Modern Management of the Failed Bladder Exstrophy Closure: A 50-yr Experience

Matthew Kasprenski, Karl Benz, Mahir Maruf, John Jayman, Heather DiCarlo, John Phillip Gearhart

Research output: Contribution to journalArticlepeer-review

7 Scopus citations


Background: A failed closure of classic bladder exstrophy (CBE) has a negative long-term impact on the patient and the health care system. Objective: To investigate the outcomes of CBE patients with failed primary bladder closure. Design, setting, and participants: A database of 1317 exstrophy-epispadias complex patients was retrospectively reviewed for CBE patients with failed primary bladder closure from 1965 to 2017 with subsequent repeat closure. Intervention: Repeat bladder exstrophy closure and subsequent continence procedure. Outcome measurements and statistical analysis: Failed exstrophy closures are defined as occurrence of bladder prolapse, dehiscence, vesicocutaneous fistula, outlet obstruction, or combination of these factors. Successful repeat closures are defined as closures that require no further operative intervention as a consequence of these factors. Kaplan-Meier to determine time to successful repeat closure and receiver operator characteristic curve to determine the optimal time for secondary closure were determined. Results and limitations: In total, 170 CBE patients had at least one repeat closure following a failed primary closure (115 male/55 female). With continued closure attempts, 166/170 (97.6%) patients were successfully closed. The median time to successful closure from birth was 12.9 mo (95% confidence interval: 11.7–15.7). Furthermore, 52/153 (34%) patients had more than one osteotomy. Of 215 total osteotomies, 50 (29.4%) were performed during the 170 failed primary closures, 128 (75.3%) during the 170 second closures, and 27 (64.3%) during the 42 third closures. Of 96 patients with available continence data, 74 (77.1%) achieved urinary continence. Conclusions: A successful repeat closure is possible, especially when used in conjunction with a pelvic osteotomy. Continent urinary diversion yielded the highest continence rate in this cohort. Patient summary: We looked at outcomes of classic bladder exstrophy closure in a large population. Successful repeat closure is possible in the majority of cases when used with pelvic osteotomy. A majority of patients achieved urinary continence using a continent diversion. Especially when performed in conjunction with osteotomy, a successful repeat bladder exstrophy closure is possible following a prior failed attempt. The majority of patients are able to achieve urinary continence after a prior failed closure using a continent diversion.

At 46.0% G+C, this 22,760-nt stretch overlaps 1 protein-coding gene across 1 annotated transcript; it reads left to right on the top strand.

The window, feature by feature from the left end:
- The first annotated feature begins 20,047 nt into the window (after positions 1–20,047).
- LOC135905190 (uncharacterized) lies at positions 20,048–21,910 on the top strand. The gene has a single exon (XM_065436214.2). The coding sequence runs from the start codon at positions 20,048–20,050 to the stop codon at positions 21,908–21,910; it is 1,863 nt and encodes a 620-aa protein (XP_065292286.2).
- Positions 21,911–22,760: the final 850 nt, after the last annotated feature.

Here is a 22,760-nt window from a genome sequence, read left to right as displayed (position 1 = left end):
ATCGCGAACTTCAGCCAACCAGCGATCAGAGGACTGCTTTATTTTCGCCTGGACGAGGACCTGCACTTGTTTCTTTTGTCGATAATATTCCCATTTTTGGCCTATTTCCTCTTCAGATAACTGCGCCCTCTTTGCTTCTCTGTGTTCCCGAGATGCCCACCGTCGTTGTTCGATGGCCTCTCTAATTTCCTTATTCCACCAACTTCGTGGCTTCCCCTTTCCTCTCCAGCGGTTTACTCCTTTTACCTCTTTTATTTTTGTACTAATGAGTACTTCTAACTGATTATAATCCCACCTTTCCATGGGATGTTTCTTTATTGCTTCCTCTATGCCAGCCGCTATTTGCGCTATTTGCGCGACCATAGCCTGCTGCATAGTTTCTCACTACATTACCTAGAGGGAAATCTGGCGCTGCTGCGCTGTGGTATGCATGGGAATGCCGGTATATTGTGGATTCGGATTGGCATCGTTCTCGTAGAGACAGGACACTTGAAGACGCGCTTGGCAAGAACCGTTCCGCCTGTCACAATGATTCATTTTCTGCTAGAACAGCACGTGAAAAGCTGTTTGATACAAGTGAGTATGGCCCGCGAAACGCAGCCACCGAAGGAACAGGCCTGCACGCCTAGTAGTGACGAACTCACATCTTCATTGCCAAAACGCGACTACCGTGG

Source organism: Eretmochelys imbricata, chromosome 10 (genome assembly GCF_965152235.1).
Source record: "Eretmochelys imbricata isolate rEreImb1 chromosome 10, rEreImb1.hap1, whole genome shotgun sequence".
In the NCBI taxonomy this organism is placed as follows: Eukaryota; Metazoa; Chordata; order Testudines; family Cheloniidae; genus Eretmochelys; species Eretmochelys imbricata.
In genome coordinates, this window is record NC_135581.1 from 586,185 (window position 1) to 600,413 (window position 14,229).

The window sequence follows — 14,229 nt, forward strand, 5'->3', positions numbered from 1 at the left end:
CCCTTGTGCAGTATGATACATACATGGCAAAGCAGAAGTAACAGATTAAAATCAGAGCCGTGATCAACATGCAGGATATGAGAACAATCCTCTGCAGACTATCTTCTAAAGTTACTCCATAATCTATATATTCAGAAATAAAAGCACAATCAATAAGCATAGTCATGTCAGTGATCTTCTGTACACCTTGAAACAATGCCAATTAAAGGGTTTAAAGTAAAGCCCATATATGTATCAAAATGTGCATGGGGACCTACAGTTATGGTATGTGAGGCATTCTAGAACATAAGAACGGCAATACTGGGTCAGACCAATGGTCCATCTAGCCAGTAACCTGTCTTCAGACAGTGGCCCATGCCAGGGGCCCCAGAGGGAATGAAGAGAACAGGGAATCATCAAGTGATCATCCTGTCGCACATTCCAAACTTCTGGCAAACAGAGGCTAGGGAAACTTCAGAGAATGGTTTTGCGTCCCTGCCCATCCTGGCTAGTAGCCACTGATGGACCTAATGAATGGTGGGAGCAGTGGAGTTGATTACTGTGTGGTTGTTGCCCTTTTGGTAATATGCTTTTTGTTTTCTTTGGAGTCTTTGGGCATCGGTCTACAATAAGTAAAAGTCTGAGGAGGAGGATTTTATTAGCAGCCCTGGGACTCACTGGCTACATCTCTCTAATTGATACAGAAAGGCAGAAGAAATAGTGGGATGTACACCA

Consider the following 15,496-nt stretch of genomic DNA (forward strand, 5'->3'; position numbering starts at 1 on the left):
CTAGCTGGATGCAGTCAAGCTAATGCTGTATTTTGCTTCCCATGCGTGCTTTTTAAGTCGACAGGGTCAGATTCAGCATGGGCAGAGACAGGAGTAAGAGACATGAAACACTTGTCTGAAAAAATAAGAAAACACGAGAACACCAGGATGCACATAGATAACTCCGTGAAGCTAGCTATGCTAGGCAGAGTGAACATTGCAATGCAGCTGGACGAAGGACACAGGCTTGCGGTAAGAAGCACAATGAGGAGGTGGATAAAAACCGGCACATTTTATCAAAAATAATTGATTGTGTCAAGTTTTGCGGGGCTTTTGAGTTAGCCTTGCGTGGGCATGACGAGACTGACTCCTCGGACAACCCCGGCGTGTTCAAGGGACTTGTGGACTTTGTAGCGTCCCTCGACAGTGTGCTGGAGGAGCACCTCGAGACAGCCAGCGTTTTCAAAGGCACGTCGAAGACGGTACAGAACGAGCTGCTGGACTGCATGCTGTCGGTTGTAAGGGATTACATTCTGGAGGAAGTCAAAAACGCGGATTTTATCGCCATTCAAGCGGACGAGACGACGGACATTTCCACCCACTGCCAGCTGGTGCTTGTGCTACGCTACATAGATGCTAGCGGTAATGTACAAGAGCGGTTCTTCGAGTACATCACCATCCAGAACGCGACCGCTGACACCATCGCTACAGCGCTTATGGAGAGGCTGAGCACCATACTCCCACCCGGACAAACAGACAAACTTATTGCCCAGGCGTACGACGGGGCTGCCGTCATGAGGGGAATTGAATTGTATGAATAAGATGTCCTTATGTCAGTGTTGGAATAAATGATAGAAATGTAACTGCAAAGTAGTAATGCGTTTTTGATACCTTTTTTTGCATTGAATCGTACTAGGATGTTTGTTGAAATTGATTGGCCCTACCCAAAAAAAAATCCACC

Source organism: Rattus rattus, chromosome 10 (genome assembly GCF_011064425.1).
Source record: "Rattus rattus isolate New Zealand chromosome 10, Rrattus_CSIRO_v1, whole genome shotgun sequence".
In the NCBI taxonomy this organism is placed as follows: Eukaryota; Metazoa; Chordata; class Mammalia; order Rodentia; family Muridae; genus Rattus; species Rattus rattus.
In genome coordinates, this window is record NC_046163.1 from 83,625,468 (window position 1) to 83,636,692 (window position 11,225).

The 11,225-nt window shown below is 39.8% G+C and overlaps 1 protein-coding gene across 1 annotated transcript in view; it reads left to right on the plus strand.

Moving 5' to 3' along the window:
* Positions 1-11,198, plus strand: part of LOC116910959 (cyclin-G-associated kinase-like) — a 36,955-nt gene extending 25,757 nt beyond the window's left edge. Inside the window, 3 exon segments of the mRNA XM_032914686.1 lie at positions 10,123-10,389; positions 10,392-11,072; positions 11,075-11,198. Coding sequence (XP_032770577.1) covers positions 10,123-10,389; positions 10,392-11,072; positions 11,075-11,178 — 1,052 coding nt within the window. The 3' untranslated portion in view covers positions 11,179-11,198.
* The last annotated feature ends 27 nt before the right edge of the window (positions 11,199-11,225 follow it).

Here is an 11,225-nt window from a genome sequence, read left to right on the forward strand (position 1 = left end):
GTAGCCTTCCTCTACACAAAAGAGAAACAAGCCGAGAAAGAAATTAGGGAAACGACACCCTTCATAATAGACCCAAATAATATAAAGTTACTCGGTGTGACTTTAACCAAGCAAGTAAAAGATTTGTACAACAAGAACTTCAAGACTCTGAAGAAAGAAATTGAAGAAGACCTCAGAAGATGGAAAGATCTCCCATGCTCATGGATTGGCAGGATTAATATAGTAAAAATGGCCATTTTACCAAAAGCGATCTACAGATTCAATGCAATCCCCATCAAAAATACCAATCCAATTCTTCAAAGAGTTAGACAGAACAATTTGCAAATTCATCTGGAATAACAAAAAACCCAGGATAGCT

Original languageEnglish (US)
JournalEuropean Urology Focus
StateAccepted/In press - Jan 1 2018


  • Classic bladder exstrophy
  • Continence
  • Failed closure
  • Osteotomy
  • Pediatric urology

ASJC Scopus subject areas

  • Urology


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